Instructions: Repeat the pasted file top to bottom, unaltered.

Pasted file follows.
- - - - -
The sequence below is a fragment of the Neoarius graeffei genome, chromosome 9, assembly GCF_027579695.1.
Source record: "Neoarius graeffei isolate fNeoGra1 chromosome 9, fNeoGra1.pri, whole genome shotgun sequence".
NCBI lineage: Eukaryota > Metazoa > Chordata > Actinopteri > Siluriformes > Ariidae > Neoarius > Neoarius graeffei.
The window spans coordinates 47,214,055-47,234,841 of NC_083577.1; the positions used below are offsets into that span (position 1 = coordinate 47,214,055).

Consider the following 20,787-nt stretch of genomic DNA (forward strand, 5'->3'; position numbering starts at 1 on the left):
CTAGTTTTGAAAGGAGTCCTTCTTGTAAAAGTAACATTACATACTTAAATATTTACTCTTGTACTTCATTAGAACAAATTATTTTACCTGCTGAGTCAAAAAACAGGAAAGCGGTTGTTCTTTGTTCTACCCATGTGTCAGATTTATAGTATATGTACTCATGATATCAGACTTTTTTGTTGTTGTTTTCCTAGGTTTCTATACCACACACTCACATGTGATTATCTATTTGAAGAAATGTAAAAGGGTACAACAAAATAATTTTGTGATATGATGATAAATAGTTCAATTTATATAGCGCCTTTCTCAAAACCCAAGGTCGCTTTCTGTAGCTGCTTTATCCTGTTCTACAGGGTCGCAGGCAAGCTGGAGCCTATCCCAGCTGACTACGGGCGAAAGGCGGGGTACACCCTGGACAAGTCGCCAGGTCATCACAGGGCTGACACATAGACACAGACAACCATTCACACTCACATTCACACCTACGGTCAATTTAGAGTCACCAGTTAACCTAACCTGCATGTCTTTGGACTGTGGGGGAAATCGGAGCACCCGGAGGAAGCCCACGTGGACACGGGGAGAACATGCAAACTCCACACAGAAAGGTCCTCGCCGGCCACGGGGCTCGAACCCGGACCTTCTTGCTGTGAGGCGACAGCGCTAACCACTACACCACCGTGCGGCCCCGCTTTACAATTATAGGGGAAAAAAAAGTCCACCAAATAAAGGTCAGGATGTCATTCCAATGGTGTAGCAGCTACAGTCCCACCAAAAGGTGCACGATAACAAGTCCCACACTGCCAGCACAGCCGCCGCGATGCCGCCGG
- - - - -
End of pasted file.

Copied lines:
The sequence below is a fragment of the Neoarius graeffei genome, chromosome 9, assembly GCF_027579695.1.
Source record: "Neoarius graeffei isolate fNeoGra1 chromosome 9, fNeoGra1.pri, whole genome shotgun sequence".
NCBI lineage: Eukaryota > Metazoa > Chordata > Actinopteri > Siluriformes > Ariidae > Neoarius > Neoarius graeffei.
The window spans coordinates 47,214,055-47,234,841 of NC_083577.1; the positions used below are offsets into that span (position 1 = coordinate 47,214,055).

Consider the following 20,787-nt stretch of genomic DNA (forward strand, 5'->3'; position numbering starts at 1 on the left):
CTAGTTTTGAAAGGAGTCCTTCTTGTAAAAGTAACATTACATACTTAAATATTTACTCTTGTACTTCATTAGAACAAATTATTTTACCTGCTGAGTCAAAAAACAGGAAAGCGGTTGTTCTTTGTTCTACCCATGTGTCAGATTTATAGTATATGTACTCATGATATCAGACTTTTTTGTTGTTGTTTTCCTAGGTTTCTATACCACACACTCACATGTGATTATCTATTTGAAGAAATGTAAAAGGGTACAACAAAATAATTTTGTGATATGATGATAAATAGTTCAATTTATATAGCGCCTTTCTCAAAACCCAAGGTCGCTTTCTGTAGCTGCTTTATCCTGTTCTACAGGGTCGCAGGCAAGCTGGAGCCTATCCCAGCTGACTACGGGCGAAAGGCGGGGTACACCCTGGACAAGTCGCCAGGTCATCACAGGGCTGACACATAGACACAGACAACCATTCACACTCACATTCACACCTACGGTCAATTTAGAGTCACCAGTTAACCTAACCTGCATGTCTTTGGACTGTGGGGGAAATCGGAGCACCCGGAGGAAGCCCACGTGGACACGGGGAGAACATGCAAACTCCACACAGAAAGGTCCTCGCCGGCCACGGGGCTCGAACCCGGACCTTCTTGCTGTGAGGCGACAGCGCTAACCACTACACCACCGTGCGGCCCCGCTTTACAATTATAGGGGAAAAAAAAGTCCACCAAATAAAGGTCAGGATGTCATTCCAATGGTGTAGCAGCTACAGTCCCACCAAAAGGTGCACGATAACAAGTCCCACACTGCCAGCACAGCCGCCGCGATGCCGCCGG